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Opening the Vault of Classic Memphis Wrestling (Episode One)

We begin the show with Corey Maclin and Dave Brown telling us all about what to expect on this debut episode of Opening the Vault of Classic Memphis Wrestling. It’s clear that this show was created to filler until Power Pro Wrestling could get back on its feet. Sadly, that day never happened. Both Corey and Dave hype up the show and are thrilled to bring us a peek back at some of the greatest matches and angles in Memphis wrestling history.

The show starts off strong with the Monday Night Memories music video. Back in March 1994, Jimmy Hart quickly put together this song as a tribute to the legends of Memphis wrestling in preparation for the Monday Night Memories show which drew 6,500 fans to the Mid-South Coliseum to see legends like Jerry Lawler, Austin Idol, and Terry Funk. The song is a little cheesy, but it’s a great look at all the big names that came and went through Memphis.

Following the music video, Corey and Dave are joined by The Mouth of the South Jimmy Hart, who I am convinced is never not in character.

He immediately begins bragging about having the most impact on Memphis wrestling history and starts naming off all the big names he’s worked with while Corey and Dave try not to roll their eyes. Jimmy mentions on his favorite teams was PYT (Pretty Young Things) that consisted of Koko B Ware (Stagger Lee) and Norvell Austin. This led us into our first wrestling clip of the show: PYT vs. The Fabulous Ones (Eddie Gilbert and Tommy Rich).

Opening the Vault of Classic Memphis Wrestling is a clip show, so we do not get to see the full match here. This match took place at the WMC-TV 5 studios and was one hell of a brawl. Things got out of control quickly and bodies were flying all over the place. Hellacious punches are thrown and it made me realize how weak the punches thrown nowadays are. These punches looked real and looked like they felt real. Eventually the action spills out onto the floor as the referee loses control of the match. Jimmy Hart gets involved, and starts beating the hell out of Tommy Rich while he’s being held by Koko.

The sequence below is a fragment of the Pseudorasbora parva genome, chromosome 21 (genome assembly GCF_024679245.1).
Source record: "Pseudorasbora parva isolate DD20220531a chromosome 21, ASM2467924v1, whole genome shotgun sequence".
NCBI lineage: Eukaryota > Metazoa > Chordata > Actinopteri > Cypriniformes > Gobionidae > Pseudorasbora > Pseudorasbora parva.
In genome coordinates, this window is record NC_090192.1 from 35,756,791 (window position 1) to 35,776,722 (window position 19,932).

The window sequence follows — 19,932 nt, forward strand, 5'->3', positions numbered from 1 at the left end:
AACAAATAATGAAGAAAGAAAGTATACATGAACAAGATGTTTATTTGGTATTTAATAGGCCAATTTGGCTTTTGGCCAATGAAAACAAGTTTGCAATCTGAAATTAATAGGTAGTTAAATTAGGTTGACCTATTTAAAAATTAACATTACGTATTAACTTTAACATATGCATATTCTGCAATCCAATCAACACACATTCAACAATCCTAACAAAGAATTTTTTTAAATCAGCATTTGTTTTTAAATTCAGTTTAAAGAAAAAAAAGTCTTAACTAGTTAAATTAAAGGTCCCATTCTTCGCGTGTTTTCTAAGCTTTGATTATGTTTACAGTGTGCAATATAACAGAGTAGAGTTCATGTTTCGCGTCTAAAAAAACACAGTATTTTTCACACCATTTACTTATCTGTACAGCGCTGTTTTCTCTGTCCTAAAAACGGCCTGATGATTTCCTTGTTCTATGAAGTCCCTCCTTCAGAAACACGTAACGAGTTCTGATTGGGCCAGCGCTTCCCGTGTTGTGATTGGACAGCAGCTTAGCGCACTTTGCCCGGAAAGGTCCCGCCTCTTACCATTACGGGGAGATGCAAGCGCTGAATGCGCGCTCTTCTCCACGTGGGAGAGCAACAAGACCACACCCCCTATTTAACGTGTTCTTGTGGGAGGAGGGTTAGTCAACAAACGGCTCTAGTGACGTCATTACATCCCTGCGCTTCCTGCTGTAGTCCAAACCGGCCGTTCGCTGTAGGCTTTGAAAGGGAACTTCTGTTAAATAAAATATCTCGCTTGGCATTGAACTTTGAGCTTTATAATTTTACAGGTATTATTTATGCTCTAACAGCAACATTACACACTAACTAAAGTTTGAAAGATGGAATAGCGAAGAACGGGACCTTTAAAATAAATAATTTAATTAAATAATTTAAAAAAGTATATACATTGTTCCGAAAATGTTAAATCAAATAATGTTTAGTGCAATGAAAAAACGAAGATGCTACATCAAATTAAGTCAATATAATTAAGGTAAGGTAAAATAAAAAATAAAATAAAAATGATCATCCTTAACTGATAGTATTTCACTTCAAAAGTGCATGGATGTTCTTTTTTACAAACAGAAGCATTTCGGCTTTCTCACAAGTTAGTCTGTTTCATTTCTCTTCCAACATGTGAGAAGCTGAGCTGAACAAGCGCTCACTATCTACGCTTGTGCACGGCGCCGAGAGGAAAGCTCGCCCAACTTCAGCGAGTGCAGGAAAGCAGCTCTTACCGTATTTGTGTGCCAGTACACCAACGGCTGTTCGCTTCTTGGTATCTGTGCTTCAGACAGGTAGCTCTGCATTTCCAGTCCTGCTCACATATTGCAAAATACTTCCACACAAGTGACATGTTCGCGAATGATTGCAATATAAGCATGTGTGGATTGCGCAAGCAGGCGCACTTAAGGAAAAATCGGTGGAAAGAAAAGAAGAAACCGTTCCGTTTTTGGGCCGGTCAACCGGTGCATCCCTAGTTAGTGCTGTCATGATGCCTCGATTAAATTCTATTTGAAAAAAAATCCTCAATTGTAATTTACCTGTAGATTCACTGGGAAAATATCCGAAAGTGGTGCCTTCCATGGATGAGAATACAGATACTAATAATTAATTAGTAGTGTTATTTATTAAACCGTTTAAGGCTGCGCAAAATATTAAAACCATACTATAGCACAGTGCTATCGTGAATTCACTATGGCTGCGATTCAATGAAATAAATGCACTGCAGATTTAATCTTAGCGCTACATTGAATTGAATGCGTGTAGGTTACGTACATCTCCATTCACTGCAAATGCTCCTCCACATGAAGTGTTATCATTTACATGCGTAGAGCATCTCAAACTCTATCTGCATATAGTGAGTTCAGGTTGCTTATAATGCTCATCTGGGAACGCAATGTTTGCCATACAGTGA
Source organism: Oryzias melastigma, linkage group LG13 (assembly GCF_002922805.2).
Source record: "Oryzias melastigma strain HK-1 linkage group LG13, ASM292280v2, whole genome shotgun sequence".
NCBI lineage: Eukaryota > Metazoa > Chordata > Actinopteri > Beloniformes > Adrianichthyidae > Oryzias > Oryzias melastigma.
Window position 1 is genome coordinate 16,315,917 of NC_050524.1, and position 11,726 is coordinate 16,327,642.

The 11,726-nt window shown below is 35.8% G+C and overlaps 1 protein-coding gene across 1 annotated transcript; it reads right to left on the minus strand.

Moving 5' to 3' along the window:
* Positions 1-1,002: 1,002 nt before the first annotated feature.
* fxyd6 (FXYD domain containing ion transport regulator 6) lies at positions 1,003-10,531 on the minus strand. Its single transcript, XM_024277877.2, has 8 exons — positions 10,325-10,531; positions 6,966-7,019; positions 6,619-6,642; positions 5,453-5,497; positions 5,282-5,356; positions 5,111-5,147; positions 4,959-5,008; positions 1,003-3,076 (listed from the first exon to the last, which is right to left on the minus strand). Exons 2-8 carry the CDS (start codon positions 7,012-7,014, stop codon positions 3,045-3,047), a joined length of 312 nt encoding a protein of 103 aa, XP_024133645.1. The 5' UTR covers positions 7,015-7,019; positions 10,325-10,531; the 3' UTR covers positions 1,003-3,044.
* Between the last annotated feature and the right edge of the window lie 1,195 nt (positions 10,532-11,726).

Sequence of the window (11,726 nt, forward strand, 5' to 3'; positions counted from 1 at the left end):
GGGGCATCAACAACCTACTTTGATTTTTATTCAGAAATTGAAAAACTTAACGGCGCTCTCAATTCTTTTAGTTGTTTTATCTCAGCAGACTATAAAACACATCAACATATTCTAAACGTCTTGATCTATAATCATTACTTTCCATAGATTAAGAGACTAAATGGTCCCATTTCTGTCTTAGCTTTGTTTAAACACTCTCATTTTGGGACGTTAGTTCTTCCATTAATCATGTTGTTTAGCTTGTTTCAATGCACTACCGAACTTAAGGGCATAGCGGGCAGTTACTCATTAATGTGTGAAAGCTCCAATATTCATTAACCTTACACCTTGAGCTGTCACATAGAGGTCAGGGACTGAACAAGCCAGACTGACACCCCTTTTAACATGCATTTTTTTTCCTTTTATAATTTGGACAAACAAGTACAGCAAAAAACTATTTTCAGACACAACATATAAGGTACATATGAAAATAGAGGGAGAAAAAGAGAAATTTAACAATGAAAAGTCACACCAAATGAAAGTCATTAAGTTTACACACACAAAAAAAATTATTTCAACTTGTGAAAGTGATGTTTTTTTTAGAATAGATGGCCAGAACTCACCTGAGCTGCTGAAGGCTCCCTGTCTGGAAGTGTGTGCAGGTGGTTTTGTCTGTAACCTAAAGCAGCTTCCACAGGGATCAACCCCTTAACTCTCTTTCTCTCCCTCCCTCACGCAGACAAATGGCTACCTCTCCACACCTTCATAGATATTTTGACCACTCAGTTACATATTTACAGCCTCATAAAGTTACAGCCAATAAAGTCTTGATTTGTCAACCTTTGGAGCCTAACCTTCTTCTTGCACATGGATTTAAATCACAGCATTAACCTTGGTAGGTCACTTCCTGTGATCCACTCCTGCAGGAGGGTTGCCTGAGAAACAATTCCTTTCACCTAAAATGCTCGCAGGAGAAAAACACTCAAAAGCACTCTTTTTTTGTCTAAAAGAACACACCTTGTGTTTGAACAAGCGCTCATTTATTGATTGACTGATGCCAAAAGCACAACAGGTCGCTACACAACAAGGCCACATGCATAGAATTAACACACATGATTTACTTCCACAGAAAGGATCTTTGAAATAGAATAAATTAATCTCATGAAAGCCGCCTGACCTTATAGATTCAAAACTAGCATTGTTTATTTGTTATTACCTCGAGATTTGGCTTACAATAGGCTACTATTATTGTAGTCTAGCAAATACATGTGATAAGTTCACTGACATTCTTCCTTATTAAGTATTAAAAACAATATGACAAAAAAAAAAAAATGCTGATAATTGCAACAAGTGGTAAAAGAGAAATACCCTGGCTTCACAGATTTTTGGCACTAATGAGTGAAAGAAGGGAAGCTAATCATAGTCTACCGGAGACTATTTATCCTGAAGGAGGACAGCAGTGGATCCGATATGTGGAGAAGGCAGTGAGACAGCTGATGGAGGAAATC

Things become so out of control in the tiny studio crowd, that you actually see Memphis police officers stepping in to keep the crowd back at certain moments. Obviously, this match was a double DQ. I wasn’t able to find a date for when this match took place, but I was able to narrow it down to sometime in 1983-1984.

We cut back to Corey, Dave, and Jimmy who are now joined by Jerry “The King” Lawler. Jimmy Hart jumps out of the big chair to allow The King to sit and he plays it off wonderfully, telling The King how much he’s been bragging about him, when in fact, he has done nothing but trash Lawler until he showed up.

They joked about some bad blood because of the Jimmy Hart vs. Jerry Lawler feud over the years, and Jimmy Hart even commented at one point about not wanting to have his jaw broken again. (Jerry Lawler purposely broke Jimmy Hart’s jaw as a receipt for his comment about having to put down a prized race horse once he breaks a leg which was in reference to Jerry Lawler and the year he had to take off due to a broken leg.)